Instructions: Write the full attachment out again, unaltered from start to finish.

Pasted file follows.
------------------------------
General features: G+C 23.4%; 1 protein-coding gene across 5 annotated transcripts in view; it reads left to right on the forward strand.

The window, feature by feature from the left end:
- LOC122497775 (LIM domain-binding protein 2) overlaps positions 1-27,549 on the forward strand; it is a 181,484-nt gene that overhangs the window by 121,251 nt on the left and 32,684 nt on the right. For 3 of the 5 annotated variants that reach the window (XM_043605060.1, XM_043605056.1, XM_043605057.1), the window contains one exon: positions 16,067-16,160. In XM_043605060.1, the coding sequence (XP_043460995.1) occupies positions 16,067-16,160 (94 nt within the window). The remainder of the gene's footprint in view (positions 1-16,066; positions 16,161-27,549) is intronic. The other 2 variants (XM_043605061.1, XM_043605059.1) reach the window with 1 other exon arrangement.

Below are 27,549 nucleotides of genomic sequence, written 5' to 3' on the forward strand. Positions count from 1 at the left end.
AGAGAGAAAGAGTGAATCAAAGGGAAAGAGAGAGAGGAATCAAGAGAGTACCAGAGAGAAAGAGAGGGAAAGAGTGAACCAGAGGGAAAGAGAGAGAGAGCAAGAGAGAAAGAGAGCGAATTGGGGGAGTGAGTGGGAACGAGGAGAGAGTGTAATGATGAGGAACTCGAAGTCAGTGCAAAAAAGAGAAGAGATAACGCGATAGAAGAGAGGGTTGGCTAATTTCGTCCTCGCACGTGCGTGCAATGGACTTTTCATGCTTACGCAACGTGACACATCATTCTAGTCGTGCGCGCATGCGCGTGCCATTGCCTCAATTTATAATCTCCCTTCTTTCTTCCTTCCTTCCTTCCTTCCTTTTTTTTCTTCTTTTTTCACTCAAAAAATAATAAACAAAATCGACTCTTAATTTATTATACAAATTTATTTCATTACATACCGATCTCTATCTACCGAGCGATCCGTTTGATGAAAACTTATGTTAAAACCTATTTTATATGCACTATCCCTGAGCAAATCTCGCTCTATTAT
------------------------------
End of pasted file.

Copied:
General features: G+C 23.4%; 1 protein-coding gene across 5 annotated transcripts in view; it reads left to right on the forward strand.

The window, feature by feature from the left end:
- LOC122497775 (LIM domain-binding protein 2) overlaps positions 1-27,549 on the forward strand; it is a 181,484-nt gene that overhangs the window by 121,251 nt on the left and 32,684 nt on the right. For 3 of the 5 annotated variants that reach the window (XM_043605060.1, XM_043605056.1, XM_043605057.1), the window contains one exon: positions 16,067-16,160. In XM_043605060.1, the coding sequence (XP_043460995.1) occupies positions 16,067-16,160 (94 nt within the window). The remainder of the gene's footprint in view (positions 1-16,066; positions 16,161-27,549) is intronic. The other 2 variants (XM_043605061.1, XM_043605059.1) reach the window with 1 other exon arrangement.

Below are 27,549 nucleotides of genomic sequence, written 5' to 3' on the forward strand. Positions count from 1 at the left end.
AGAGAGAAAGAGTGAATCAAAGGGAAAGAGAGAGAGGAATCAAGAGAGTACCAGAGAGAAAGAGAGGGAAAGAGTGAACCAGAGGGAAAGAGAGAGAGAGCAAGAGAGAAAGAGAGCGAATTGGGGGAGTGAGTGGGAACGAGGAGAGAGTGTAATGATGAGGAACTCGAAGTCAGTGCAAAAAAGAGAAGAGATAACGCGATAGAAGAGAGGGTTGGCTAATTTCGTCCTCGCACGTGCGTGCAATGGACTTTTCATGCTTACGCAACGTGACACATCATTCTAGTCGTGCGCGCATGCGCGTGCCATTGCCTCAATTTATAATCTCCCTTCTTTCTTCCTTCCTTCCTTCCTTCCTTTTTTTTCTTCTTTTTTCACTCAAAAAATAATAAACAAAATCGACTCTTAATTTATTATACAAATTTATTTCATTACATACCGATCTCTATCTACCGAGCGATCCGTTTGATGAAAACTTATGTTAAAACCTATTTTATATGCACTATCCCTGAGCAAATCTCGCTCTATTAT